This review first appeared in the Sunday Star-Times, 23rd November 2014
Right from the opening voiceover, which explains the film’s central premise, The Drop promises all the tropes of a solid crime drama. The tale of an unassuming bartender who gets caught up a gangland robbery is based on a short story by Mystic River’s author Dennis Lehane, and stars James “Soprano” Gandolfini in his last film role. Dragon Tattoo’s original femme fatale, Noomi Rapace, makes a convincing move from Sweden to the grim wintry suburbs of New York. There’s even a cameo by James Frecheville, the ingénue who was at the centre of superb Australian crime movie Animal Kingdom.
The leader of the pack, however, seals the “Should I watch it?” deal. Brit Tom Hardy (Locke, Inception, Lawless) has been honing his craft for 14 years, and has recently seen his stock soar. As gentle Bob Saginowski his squeaky-voiced Brooklyn accent is spot-on, his demeanour credibly engaging as the wide-eyed innocent who gives away free drinks to keep peace with the neighbourhood’s unsavoury types. Even the adage “Never work with children or animals” can be ignored if you’re Hardy, who carries a chocolate brown boxer pup through much of the movie, melting hearts on and off-screen.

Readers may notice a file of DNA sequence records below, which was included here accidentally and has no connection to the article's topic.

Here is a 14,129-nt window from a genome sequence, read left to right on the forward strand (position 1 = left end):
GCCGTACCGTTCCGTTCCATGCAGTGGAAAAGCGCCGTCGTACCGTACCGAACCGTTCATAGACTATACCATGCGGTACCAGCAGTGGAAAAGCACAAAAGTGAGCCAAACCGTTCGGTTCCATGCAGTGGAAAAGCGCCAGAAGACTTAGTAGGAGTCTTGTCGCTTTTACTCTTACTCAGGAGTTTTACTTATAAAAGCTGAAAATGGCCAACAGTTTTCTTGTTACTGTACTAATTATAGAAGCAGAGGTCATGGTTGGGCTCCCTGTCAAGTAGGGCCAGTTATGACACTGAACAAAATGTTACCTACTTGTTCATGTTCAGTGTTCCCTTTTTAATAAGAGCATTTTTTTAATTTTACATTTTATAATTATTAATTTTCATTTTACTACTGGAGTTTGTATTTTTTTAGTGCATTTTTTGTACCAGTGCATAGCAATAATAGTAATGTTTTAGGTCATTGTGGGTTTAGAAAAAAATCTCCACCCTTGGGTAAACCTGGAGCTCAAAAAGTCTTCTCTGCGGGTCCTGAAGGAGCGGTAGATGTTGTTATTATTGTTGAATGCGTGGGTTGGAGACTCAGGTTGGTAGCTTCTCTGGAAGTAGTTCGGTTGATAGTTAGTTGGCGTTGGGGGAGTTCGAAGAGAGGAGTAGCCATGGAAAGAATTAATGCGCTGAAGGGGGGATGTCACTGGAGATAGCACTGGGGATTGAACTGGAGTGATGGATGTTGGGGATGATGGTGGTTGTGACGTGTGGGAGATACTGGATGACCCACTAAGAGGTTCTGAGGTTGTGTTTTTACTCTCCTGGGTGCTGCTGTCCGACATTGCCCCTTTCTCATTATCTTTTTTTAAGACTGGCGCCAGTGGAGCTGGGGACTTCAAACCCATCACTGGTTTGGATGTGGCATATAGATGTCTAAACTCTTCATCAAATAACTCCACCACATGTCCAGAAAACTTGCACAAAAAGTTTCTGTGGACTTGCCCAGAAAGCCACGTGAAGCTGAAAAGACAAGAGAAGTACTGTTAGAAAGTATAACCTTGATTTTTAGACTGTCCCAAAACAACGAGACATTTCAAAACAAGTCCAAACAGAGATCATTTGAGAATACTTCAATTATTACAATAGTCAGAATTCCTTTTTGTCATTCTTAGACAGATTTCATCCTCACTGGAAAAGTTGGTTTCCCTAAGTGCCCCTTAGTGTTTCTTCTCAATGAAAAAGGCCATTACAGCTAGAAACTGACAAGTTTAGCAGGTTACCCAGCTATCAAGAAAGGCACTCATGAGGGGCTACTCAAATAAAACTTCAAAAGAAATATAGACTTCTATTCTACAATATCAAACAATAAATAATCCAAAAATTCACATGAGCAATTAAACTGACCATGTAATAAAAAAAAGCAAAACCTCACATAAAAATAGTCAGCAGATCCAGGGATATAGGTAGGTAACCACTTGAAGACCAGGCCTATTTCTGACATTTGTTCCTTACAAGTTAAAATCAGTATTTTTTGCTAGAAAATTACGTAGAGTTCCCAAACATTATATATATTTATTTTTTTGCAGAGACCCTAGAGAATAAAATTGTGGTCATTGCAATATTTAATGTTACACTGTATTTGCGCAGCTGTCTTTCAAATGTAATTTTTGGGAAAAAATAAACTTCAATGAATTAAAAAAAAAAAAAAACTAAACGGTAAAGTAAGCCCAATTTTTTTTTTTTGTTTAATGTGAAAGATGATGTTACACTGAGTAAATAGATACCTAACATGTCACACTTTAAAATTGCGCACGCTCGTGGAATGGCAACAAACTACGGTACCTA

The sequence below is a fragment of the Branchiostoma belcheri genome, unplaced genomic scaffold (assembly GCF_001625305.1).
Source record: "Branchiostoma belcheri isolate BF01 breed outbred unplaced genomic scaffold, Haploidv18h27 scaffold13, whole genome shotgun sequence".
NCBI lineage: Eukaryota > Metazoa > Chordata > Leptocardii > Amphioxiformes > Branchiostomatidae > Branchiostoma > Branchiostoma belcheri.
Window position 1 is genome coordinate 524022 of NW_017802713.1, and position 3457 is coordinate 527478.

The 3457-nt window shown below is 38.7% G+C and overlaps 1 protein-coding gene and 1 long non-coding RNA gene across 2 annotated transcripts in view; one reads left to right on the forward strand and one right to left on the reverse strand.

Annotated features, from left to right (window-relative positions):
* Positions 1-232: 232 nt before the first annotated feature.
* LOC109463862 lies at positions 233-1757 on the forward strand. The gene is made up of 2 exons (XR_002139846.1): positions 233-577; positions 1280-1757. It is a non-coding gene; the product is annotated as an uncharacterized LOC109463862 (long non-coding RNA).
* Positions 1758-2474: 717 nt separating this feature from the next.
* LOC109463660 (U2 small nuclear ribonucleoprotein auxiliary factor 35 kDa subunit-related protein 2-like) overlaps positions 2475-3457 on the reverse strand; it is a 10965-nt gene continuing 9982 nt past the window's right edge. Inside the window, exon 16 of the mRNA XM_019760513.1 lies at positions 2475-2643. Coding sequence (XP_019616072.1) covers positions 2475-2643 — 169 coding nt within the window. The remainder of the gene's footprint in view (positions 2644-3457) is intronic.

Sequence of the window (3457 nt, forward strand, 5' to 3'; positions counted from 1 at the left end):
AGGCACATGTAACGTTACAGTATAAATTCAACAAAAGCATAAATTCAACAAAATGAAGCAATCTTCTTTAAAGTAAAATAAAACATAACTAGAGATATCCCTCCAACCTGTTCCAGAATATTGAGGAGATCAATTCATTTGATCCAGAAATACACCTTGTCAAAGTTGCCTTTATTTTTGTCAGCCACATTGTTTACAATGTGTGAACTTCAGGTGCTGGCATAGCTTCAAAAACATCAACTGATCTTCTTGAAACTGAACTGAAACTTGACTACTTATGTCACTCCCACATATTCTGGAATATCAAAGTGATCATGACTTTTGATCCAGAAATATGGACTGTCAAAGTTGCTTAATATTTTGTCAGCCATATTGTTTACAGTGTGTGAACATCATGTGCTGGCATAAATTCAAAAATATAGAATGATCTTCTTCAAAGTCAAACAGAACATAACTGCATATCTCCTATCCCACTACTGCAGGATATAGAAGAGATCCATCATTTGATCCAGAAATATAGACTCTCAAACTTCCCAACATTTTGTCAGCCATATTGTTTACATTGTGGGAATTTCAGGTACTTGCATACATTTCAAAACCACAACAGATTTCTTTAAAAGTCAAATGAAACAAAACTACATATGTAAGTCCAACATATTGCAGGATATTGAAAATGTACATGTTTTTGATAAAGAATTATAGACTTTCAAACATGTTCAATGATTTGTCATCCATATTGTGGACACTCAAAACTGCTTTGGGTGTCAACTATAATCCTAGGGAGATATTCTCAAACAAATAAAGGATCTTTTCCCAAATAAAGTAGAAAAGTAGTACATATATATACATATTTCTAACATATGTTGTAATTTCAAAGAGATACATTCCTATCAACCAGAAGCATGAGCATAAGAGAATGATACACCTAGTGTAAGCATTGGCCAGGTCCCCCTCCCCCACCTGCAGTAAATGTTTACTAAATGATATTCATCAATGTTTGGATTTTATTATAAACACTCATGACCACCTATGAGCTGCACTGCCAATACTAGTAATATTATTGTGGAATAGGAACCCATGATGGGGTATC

Belgian director Michaël R. Roskam has done well with only his second feature film, taking an old-school premise that is refreshingly drug-free for a contemporary crime story (although the thematic conventions of money and Catholicism inevitably recur) and crafting a crisply edited tale from sharp casting and great photography. Bolstering the commendable performances, Roskam has taken the opportunity to cast his compatriot Matthias Schoenarts (the pair broke out with Bullhead) as a subtly shifty villain, Schoenarts’ native accent effectively banished.
Occasionally the characters slip into (albeit amusing) Tarantinian unlikeliness as thugs correct each other’s geographical ignorance, and the film never quite reaches the ecstatic heights of its ancestor Goodfellas or even The Town. But mainly thanks to Hardy’s intensity and tireless commitment, The Drop still fulfils its promise.